Struggling U.S. automakers are slashing advertising budgets, costing major sports leagues and their broadcasters tens of millions of dollars in revenue and support - and foreign automakers increasingly are stepping in to fill the void.
American car manufacturers General Motors, Ford and Chrysler have long been big backers of the National Football League, Major League Baseball and other leagues, striking exclusive sponsorship deals and spending more than a third of their television advertising budgets on sports-related commercials.
That spending has dipped significantly over the past year and many experts predict an even steeper decline ahead, leaving the sports world scrambling to find new money.
Spending by U.S. automakers on television commercials during sporting events has dropped more than $100 million, or 10 percent, according to statistics from TNS Media Research.
Television ad spending by most foreign automakers, meanwhile, has increased at a similar rate, and the National Hockey League, National Basketball Association, the United States Golf Association and other sports entities have struck new partnerships with non-U.S. firms as Toyota, Honda and Hyundai/Kia, among others.
“So much of it is tied to the bottom line and how well companies are doing,” said William Chipps, senior editor of the IEG Sponsorship Report. “You look at some of these numbers coming out of Detroit, and the answer’s right there.”
With tightening credit markets and a dragging economy, October is expected to be one of the slowest months in more than 25 years for U.S. auto sales, with the industry seeing a 13 percent drop, according to J.D. Power and Associates.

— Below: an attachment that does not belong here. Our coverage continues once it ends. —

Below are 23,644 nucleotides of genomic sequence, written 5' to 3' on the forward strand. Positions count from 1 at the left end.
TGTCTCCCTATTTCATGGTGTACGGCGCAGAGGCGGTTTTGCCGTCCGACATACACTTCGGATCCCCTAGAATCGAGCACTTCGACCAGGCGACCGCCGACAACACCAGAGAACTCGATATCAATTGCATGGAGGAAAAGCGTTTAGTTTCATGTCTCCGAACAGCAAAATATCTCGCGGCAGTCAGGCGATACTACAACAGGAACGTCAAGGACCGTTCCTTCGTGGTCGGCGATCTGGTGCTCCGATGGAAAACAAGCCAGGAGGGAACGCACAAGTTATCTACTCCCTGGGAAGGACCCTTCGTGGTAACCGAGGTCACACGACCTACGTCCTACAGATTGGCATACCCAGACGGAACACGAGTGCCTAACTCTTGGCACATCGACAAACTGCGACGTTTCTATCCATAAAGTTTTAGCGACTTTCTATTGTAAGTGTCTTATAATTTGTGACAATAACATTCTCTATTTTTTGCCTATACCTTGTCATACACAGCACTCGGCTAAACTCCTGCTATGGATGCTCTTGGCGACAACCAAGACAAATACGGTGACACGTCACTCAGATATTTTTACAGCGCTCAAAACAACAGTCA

Foreign automakers also have experienced sales declines, but these decreases have not been as severe as those suffered by U.S. counterparts, and the foreign manufacturers are more healthy financially overall, analysts said.
Shares of GM and Ford have plummeted in the past two weeks along with the rest of the stock market. GM closed Friday at $6.43, down from more than $23 a month ago. Ford closed at $2.43, down more than 50 percent from the beginning of October. The struggles of GM and privately held Chrysler have led both firms to discuss a merger.
Sports leagues have found their support from U.S. automakers dwindling for more than a year. Ford, for instance, has dropped several sponsorships on golf’s PGA Tour, including the Senior Players Championship. GM’s Chevrolet brand is dropping sponsorships at as many as a dozen NASCAR tracks next year. And Dodge was recently replaced by Honda as the official car of the NHL.
TNS Media Research reported that total television ad spending from the Big 3 manufacturers was $2.53 billion between July 2007 and June 2008, down more than $446 million from the same period a year earlier. During that same period, television advertising tied specifically to sporting events fell from just more than $1 billion to $896 million.
Toyota, meanwhile, increased its sports-related television advertising from $254 million to $264 million over the last year, and Volkswagen boosted spending from $35 million to $53 million. Mitsubishi, Mazda, Hyundai/Kia, Subaru, BMW and Porsche also increased spending on sports-related television commercials.